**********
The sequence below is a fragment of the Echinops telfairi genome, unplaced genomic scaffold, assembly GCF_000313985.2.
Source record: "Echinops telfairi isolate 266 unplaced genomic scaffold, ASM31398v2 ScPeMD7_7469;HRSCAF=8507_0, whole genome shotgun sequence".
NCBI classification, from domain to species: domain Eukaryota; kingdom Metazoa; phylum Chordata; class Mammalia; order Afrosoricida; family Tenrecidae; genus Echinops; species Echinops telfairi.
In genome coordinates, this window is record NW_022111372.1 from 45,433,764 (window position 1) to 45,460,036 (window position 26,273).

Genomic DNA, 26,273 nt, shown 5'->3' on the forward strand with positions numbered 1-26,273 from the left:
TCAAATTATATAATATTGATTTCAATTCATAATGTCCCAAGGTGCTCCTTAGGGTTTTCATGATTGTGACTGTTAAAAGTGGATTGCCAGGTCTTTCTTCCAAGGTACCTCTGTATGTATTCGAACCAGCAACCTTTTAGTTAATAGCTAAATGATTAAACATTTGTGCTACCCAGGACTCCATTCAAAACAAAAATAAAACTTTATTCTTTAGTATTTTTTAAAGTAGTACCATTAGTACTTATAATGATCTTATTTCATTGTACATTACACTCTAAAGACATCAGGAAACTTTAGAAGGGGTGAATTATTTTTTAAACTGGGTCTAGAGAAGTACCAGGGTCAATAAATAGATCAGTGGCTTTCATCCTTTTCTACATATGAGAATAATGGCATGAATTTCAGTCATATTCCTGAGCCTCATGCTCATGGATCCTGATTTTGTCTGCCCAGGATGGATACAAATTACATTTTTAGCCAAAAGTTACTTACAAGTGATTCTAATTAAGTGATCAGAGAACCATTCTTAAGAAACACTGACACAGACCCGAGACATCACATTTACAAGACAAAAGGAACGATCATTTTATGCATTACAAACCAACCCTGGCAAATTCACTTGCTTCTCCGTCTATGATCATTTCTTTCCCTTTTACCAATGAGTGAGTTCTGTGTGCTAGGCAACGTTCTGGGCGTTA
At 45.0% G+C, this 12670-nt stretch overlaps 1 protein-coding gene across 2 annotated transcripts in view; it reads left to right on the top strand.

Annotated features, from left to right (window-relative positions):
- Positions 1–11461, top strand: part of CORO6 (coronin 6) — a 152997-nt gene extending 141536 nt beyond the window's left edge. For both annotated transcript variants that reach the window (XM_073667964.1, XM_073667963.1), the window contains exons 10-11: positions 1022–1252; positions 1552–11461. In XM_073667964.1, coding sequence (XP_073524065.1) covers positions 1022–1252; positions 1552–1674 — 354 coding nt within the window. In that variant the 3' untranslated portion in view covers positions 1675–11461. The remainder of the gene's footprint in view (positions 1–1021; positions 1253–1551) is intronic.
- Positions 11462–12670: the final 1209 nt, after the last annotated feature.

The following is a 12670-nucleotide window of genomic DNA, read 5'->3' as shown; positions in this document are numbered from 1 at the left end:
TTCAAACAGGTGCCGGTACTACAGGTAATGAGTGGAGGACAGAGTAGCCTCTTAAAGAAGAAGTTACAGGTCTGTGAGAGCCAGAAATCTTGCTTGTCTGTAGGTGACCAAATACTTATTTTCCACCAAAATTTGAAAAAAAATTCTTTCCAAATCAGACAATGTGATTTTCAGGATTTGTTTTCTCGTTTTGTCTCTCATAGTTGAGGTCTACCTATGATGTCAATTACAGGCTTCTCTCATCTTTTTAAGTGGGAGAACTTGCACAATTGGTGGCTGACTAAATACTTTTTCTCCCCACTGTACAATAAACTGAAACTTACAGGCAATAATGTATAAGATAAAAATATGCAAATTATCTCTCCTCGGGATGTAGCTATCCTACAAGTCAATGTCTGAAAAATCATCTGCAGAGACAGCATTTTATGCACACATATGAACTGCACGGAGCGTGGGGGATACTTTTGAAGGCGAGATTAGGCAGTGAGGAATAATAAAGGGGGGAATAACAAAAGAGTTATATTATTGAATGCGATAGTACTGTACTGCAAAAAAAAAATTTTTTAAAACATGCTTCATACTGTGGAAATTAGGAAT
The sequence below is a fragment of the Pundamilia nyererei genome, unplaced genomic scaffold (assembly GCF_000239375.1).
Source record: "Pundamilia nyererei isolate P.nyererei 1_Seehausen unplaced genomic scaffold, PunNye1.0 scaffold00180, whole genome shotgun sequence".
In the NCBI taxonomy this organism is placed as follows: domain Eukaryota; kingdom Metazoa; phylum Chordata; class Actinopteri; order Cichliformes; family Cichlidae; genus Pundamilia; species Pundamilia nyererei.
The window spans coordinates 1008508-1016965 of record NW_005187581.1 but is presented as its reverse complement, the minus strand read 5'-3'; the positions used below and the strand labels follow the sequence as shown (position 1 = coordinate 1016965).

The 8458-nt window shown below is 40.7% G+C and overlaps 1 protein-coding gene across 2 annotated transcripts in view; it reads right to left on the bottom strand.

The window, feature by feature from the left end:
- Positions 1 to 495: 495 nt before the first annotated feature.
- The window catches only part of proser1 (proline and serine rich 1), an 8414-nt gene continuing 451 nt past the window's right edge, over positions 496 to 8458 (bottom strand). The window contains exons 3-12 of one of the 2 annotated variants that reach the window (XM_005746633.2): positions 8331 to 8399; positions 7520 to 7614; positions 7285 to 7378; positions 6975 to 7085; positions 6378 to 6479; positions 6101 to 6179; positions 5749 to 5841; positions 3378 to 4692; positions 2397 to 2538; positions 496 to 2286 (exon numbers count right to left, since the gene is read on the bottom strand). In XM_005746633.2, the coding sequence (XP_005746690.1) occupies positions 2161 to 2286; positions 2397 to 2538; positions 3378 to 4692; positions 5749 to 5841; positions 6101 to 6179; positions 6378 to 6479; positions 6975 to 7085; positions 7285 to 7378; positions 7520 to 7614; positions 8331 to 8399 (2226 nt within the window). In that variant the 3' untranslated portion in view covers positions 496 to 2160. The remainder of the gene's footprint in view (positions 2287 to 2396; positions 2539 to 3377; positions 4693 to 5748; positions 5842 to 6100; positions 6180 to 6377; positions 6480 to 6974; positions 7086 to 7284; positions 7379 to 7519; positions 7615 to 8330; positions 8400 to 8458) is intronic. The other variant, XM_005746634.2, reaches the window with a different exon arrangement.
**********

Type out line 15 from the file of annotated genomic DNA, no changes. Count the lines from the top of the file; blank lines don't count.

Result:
In the NCBI taxonomy this organism is placed as follows: domain Eukaryota; kingdom Metazoa; phylum Chordata; class Actinopteri; order Cichliformes; family Cichlidae; genus Pundamilia; species Pundamilia nyererei.